Researchers refute common sleep myths about adolescents held by parents and caregivers
As a new school year starts for teenagers, sleep health researchers are shining a light on some of the most common myths held by parents and caregivers about their teens’ sleep. A new study by investigators from Brigham and Women’s Hospital, a founding member of the Mass General Brigham healthcare system, enlisted the help of experts in adolescent sleep to identify myths.
Brigham researchers then surveyed parents and caregivers, finding that more than two-thirds believed in the top three most salient myths about sleep, including myths about the safety of taking melatonin supplements, the ineffectiveness of later school start times and the harmlessness of altered bed and wake times on the weekend. In a paper published in Sleep Health, the authors explore the prevalence of each myth and present counterevidence to refute them.
“Adolescents face myriad barriers when it comes to sleep, some of which are physiological and others behavioral. Given these challenges, it is critical to reduce any modifiable barriers that stand in the way for young people when it comes to sleep. Our goal was to identify common adolescent sleep myths and inspire future public outreach and education efforts to promote evidence-based beliefs about sleep health,” said corresponding author Rebecca Robbins, Ph.D., Investigator at the Brigham’s Division of Sleep and Circadian Disorders and Instructor in Medicine at Harvard Medical School.
“Caregivers and adolescents commonly turn to the Internet and social media for guidance on topics such as sleep. Although these platforms can be sources of evidence-based information, there is the chance that misinformation can proliferate on these platforms.”
The researchers surveyed 200 parents and caregivers about 10 sleep myths identified by experts. Some of the prevalent myths that Robbins and colleagues identified and deconstructed include:
Myth: “Going to bed and waking up late on the weekends is no big deal for adolescents, as long as they get enough sleep during that time.”
Approximately 74 percent of parents/caregivers agreed with this myth. But, the researchers explain, varying sleep schedules on the weekend—also known as “social jetlag”— can worsen sleep and does not restore sleep deficits. The authors cite studies showing that varying sleep schedules on the weekend can lead to lower academic performance, risky behaviors, such as excessive alcohol consumption, and increased mental health symptoms.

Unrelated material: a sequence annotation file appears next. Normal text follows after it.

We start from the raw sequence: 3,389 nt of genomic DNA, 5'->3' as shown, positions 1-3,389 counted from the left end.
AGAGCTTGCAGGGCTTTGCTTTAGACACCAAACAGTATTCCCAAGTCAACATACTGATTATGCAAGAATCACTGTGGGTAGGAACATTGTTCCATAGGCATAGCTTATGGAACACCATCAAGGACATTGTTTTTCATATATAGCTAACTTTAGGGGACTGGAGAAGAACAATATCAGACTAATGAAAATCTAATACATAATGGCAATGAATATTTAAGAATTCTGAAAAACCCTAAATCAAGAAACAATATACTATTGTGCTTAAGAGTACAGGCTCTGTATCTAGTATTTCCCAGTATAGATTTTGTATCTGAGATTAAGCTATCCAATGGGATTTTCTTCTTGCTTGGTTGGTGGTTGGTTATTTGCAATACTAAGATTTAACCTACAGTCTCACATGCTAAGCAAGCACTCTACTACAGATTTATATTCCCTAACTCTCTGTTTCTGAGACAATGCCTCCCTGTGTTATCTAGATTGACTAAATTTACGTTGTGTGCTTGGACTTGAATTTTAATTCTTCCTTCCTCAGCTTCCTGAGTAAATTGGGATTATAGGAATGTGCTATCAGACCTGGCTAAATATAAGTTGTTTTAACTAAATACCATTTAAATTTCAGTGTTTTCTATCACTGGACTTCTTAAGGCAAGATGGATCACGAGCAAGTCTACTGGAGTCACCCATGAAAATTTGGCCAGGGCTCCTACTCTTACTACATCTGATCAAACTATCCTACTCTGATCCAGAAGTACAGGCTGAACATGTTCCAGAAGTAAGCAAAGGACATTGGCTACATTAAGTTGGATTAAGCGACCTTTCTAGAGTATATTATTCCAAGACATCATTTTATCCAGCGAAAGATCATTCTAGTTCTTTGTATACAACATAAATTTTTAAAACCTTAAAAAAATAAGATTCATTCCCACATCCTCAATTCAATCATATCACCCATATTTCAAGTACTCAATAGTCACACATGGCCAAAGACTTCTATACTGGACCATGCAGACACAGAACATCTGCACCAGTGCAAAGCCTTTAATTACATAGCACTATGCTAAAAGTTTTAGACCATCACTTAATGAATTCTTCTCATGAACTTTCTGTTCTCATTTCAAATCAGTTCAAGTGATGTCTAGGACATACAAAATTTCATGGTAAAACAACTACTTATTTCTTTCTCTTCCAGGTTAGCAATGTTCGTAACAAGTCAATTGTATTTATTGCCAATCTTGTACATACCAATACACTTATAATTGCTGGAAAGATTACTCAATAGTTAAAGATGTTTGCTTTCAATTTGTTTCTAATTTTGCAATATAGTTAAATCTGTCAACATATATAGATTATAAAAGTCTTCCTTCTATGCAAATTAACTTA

Myth: “If school starts later, adolescents will stay up that much later.”
Approximately 69 percent of parents/caregivers reported belief in this myth. Robbins and colleagues cite numerous studies showing that delayed middle and high school start times resulted in significantly more sleep, with extended sleep in the morning and minimal impact on student bedtimes.
Myth: “Melatonin supplements are safe for an adolescent because they are natural.”
Two-thirds of parents/caregivers believed this myth. While melatonin has become a common supplement for adults and adolescents, longer-term studies on its use are lacking, particularly when it comes to melatonin’s effects on puberty and development. The content of melatonin in supplements varies widely. The authors also raise concerns about teens taking melatonin without medical evaluation or supervision, and without using behavioral interventions to help address insomnia.
The authors note that their study explored sleep myths among a small sample of parents/caregivers and future studies of a larger population of parents/caregivers may help to further clarify sleep beliefs. Future studies could also include adolescents themselves as well as experts from other countries and cultures.
“Future research should aim to counter myths and promote evidence-based beliefs about adolescent sleep,” said senior author Judith Owens, MD, MPH, of Boston Children’s Hospital.